My JDI Veral Manly Aid Testosterone Booster Review
I was away this weekend with the girlfriend for her birthday.
We booked a small cottage by the coast in an unspoiled part of North Eastern England just below the Scottish border.
Everything was great, all the planning was done and I felt pretty pleased with myself. Nothing could ruin it.
However, I have recently bought a Honda Civic Type R. Yes, it is what you could call a ‘ricer’ car, but the engineering excellence is undeniable.
I can also tell you what else is undeniable too, the rock hard sports suspension and the bucket racing seats that do not accommodate my broad shoulders.
Nope, after a mere two weeks of ownership, it seems the gym has ruined my car experience and it is now up for sale.
With the Type-R in the trash, I may as well continue to increase my strength and see how much progress I can make.
I have clearly been getting some great results with TestoFuel which is my go to testosterone booster, however, I always analyse the market to see what else may be able to offer good results.
Veral is offered on Amazon so I thought I would give it a try.
Nettle Root – Good for reducing inflammation and an enlarged prostate but has no effect on testosterone.
Tongkat Ali – Eurycoma (LongJack) is a pro-fertility agent and aphrodisiac that appears to have a large body of evidence supporting this role and some evidence suggesting it may be an anti-estrogen and pro-erectile agent.
However, there is a lack of evidence for testosterone boosting in humans, although some very limited evidence in animals.
Zinc – An aphrodisiac and Testosterone Booster.
Zinc is also very important for the functioning of the enzyme, hormone, and immune systems.In very high doses, zinc can act as an aromatase inhibitor and reduce estrogen levels.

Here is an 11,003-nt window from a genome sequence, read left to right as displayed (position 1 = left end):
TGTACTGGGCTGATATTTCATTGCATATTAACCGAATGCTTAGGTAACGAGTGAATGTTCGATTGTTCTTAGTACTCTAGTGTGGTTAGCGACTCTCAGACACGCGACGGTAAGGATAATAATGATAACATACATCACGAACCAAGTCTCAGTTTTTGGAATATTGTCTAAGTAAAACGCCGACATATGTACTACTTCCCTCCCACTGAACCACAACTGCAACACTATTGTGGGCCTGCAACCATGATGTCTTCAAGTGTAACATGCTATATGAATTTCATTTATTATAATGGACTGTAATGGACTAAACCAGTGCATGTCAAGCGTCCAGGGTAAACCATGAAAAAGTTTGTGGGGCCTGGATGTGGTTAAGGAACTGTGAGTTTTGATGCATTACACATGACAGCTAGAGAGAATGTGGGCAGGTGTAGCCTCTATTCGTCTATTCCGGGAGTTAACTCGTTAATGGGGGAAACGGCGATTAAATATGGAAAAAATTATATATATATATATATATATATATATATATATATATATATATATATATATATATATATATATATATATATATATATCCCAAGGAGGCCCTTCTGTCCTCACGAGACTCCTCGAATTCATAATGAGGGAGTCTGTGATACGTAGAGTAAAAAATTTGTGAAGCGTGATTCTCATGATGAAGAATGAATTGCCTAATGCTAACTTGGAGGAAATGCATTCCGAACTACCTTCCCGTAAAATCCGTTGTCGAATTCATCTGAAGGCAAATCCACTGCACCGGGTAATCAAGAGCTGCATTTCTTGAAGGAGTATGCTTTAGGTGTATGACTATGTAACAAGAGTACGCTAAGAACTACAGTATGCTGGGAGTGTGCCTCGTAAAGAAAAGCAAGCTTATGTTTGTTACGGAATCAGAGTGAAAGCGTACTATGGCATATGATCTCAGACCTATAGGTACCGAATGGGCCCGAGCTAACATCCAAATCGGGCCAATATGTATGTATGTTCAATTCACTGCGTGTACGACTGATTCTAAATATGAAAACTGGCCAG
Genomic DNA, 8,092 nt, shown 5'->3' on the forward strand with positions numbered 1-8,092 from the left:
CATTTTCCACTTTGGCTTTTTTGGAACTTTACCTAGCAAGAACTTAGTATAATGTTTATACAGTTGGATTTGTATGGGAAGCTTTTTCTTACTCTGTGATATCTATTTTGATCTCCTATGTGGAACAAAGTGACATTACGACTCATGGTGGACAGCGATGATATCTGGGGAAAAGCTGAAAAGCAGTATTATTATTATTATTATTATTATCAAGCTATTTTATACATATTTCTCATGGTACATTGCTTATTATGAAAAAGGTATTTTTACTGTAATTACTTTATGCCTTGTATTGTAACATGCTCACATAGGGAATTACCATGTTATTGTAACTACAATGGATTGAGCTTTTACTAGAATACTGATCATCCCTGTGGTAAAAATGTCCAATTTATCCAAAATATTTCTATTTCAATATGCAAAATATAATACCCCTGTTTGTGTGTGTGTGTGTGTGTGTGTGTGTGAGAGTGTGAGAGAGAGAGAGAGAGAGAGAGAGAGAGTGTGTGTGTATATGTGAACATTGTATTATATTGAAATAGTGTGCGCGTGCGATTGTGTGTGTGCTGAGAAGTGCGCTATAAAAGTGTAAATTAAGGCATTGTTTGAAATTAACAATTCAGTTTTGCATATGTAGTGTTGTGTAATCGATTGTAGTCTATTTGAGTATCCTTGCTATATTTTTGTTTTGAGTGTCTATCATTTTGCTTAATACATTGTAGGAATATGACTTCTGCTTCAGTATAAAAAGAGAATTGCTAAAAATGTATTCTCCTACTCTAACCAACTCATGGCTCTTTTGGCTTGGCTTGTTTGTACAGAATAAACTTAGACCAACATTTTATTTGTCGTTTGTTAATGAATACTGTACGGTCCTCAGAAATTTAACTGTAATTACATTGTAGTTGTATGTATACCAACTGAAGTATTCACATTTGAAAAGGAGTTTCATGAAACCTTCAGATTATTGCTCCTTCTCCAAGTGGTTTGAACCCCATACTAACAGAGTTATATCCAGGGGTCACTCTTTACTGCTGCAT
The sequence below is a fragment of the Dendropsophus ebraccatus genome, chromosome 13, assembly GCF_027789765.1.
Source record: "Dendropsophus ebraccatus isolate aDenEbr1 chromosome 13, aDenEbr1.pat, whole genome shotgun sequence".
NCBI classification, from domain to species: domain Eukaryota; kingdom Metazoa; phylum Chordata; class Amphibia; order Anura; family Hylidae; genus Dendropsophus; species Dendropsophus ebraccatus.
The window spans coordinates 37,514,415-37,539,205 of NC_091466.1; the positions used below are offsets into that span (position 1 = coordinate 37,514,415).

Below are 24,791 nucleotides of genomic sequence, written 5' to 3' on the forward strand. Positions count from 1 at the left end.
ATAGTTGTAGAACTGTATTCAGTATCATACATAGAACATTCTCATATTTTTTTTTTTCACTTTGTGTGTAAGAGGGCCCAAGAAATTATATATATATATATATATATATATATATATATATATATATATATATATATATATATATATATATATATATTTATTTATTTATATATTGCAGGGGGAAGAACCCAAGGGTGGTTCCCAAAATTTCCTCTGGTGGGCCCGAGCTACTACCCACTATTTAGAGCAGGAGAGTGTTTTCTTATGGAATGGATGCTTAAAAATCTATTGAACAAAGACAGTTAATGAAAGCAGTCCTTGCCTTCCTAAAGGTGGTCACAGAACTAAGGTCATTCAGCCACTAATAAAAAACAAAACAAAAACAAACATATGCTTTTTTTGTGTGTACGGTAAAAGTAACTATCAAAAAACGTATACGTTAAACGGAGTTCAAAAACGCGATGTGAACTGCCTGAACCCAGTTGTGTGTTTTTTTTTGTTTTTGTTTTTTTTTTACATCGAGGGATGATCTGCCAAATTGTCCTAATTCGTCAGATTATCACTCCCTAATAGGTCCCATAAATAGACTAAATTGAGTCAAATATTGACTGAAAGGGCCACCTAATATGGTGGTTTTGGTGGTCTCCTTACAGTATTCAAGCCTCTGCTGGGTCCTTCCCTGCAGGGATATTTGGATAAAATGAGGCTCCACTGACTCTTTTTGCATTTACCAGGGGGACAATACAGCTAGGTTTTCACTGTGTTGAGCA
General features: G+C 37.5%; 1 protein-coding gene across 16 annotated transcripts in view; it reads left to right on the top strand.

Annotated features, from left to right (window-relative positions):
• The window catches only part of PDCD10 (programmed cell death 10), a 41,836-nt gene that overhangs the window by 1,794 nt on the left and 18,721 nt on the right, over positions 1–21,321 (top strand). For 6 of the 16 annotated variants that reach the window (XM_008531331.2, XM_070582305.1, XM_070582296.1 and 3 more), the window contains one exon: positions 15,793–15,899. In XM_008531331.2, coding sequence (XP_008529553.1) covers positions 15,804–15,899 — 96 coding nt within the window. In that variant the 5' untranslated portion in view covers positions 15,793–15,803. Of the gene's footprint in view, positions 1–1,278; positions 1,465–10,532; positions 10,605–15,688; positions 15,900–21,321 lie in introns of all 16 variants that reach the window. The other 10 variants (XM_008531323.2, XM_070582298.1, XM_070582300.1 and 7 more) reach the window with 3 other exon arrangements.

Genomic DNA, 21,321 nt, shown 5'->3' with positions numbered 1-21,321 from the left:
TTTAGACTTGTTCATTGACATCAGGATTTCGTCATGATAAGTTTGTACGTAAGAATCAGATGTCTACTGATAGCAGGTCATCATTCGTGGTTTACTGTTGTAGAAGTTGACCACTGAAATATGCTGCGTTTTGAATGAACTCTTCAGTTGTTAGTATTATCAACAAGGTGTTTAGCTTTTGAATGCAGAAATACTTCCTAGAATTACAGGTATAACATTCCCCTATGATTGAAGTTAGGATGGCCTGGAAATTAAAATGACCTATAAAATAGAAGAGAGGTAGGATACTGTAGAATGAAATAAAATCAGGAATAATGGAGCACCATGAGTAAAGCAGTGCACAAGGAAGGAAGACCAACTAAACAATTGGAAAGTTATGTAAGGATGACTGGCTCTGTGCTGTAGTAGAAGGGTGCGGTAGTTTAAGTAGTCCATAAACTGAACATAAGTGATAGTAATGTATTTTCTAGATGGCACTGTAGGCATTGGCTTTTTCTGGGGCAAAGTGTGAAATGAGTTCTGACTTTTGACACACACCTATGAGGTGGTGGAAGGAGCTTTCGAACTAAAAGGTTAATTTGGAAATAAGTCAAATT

It is also a potent antioxidant and can provide benefits for prostate issues.
Ginkgo – This appears to help with blood flow and circulation, however, there is no real body of evidence to support these claims.
Calcium – Results show that training results in increased testosterone levels in athletes and that the increase is greater if accompanied by calcium supplementation.
However, calcium supplements are also known to increase artery plaque which in the long term can cause cardiovascular problems.
Read more about that, here.
This is where transparency becomes severely clouded as we are hit with a proprietary blend which means we are not entirely sure of the ingredient profile breakdown:
Chrysin – Laboratory research suggests that chrysin might increase testosterone, but research in humans hasn’t found any effect on testosterone levels.
The amount of chrysin that is absorbed from the intestine may be very small, which would make the effects unlikely.
Tribulus – Once marveled, now known to have no effect on testosterone levels, by now supplement manufacturers should really let go. Avoid like a medieval plague if you are looking for muscular gainz.
It also failed to provide any benefit hen tested on a bunch of professional Australian rugby players.
Maca Root – This Peruvian strain of ginseng is great for lifting libido and mood, however, when it comes to raising testosterone levels it has no effect at all.
No significant influences on testosterone in any tested demographic I’m afraid.